U' S' Army Medical Department Special Medical Augmentation Response Team SMART - PowerPoint PPT Presentation

Loading...

PPT – U' S' Army Medical Department Special Medical Augmentation Response Team SMART PowerPoint presentation | free to view - id: e2618-ZTRmM



Loading


The Adobe Flash plugin is needed to view this content

Get the plugin now

View by Category
About This Presentation
Title:

U' S' Army Medical Department Special Medical Augmentation Response Team SMART

Description:

SMART Mission ... Telemedicine SMART Personnel Composition. 1 Medical Officer (Team Leader) ... All SMART team members should have passports & security ... – PowerPoint PPT presentation

Number of Views:242
Avg rating:3.0/5.0
Slides: 37
Provided by: Tat60
Category:

less

Write a Comment
User Comments (0)
Transcript and Presenter's Notes

Title: U' S' Army Medical Department Special Medical Augmentation Response Team SMART


1
U. S. Army Medical Department - Special
Medical Augmentation Response Team (SMART)
  • Colonel Ron Poropatich, MD
  • Director, Clinical Applications Division
  • Telemedicine Advanced Technology Research
    Center
  • U. S. Army Medical Research Materiel Command
  • Fort Detrick, MD
  • Director, Telemedicine Directorate
  • Walter Reed Army Medical Center
  • Washington, DC

2
Telemedicine
  • Definition telemedicine is the use of electronic
    information communications technologies to
    provide support health care when distance
    separates the participants.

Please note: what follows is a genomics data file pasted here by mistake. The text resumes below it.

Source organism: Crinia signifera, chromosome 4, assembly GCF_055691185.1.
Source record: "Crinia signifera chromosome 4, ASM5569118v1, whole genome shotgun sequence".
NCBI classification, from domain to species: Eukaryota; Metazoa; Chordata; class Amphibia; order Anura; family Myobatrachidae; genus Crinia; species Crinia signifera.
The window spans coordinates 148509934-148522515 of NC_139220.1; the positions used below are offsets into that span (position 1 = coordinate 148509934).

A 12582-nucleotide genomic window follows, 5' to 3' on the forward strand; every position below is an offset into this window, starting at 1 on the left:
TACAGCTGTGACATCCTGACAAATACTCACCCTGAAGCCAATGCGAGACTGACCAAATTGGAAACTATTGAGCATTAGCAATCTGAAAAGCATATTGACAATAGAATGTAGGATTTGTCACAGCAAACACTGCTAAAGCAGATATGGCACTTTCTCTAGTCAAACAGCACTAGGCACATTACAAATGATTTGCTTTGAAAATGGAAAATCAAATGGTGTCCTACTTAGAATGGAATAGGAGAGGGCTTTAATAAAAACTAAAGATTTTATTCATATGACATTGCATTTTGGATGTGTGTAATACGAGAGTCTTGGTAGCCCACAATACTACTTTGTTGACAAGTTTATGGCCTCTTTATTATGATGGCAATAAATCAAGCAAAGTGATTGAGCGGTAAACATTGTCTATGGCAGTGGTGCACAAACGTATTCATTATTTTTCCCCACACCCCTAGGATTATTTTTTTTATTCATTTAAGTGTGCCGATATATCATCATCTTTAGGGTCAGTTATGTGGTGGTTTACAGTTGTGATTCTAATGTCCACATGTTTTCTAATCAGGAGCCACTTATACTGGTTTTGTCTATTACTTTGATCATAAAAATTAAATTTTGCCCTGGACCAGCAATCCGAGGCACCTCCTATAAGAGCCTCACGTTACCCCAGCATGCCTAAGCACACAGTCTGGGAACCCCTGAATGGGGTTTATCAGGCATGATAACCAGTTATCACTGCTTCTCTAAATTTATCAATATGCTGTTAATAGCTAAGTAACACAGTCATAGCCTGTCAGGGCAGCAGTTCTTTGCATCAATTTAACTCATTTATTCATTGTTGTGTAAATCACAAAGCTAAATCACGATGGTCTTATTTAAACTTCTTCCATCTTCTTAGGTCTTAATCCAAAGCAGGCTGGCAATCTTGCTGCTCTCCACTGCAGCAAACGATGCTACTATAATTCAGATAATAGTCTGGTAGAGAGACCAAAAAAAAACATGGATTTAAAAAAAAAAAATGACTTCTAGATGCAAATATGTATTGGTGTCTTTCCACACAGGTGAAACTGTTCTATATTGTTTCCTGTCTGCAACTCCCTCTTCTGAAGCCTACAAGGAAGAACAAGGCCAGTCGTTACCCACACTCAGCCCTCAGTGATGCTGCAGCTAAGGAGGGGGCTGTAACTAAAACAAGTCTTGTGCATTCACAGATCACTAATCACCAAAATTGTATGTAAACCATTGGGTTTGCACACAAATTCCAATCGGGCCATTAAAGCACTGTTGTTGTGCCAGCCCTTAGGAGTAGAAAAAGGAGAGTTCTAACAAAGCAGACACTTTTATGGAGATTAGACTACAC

• Institute of Medicine - 1996

3
Worldwide Telemedicine Rapid Deployments since
1993. . .
Bosnia, Macedonia Croatia, Kosovo
Sweden
Kuwait
Germany
Egypt
Ivory Coast
Haiti
Cuba
Somalia
Korea
Panama
Kwajalein
4
Worldwide Telemedicine Deployments since 1993
Ivory Coast
Germany
Bosnia Macedonia Croatia
Panama
Cuba
Haiti
Kuwait
Korea
Egypt
Kwajalein
Somalia
5
Original - 1993
Satellite VTC
- 30 cubic feet - 332 lbs. - 148K
Current - 2000
Satellite VTC
- 6 cubic feet - 175 lbs. - 58K
6
Telemedicine Consult Activity1993-1995
Radiology
  • Global Mission
  • Most common consult regardless of site was
    dermatology
  • Orthopedics - most common surgical consult
  • Total of 19 different subspecialties
  • N 240 consults

21
Medicine
Dental
40
3
Surgery
36
Telemedicine Journal 1996 2(3)201-10
7
Telemedicine Specialty Response Team
Accomplishments
  • Real World Deployments
  • Somalia Feb 93
  • Croatia May 93
  • Macedonia Mar 94
  • Haiti Aug 95
  • Kenya Sep 98
  • El Salvador Nov 98
  • Argentina Jul 99
  • Publications
  • Telemedicine Journal 1995
  • Telemedicine Journal 1996
  • Military Medicine 1998

8
Background -Specialty Response Teams
  • US Army Surgeon General directed this effort in
    1997
  • Coordinated action with the DoD other U.S.
    agencies
  • Teams composed of U.S. Army personnel DoD
    civilians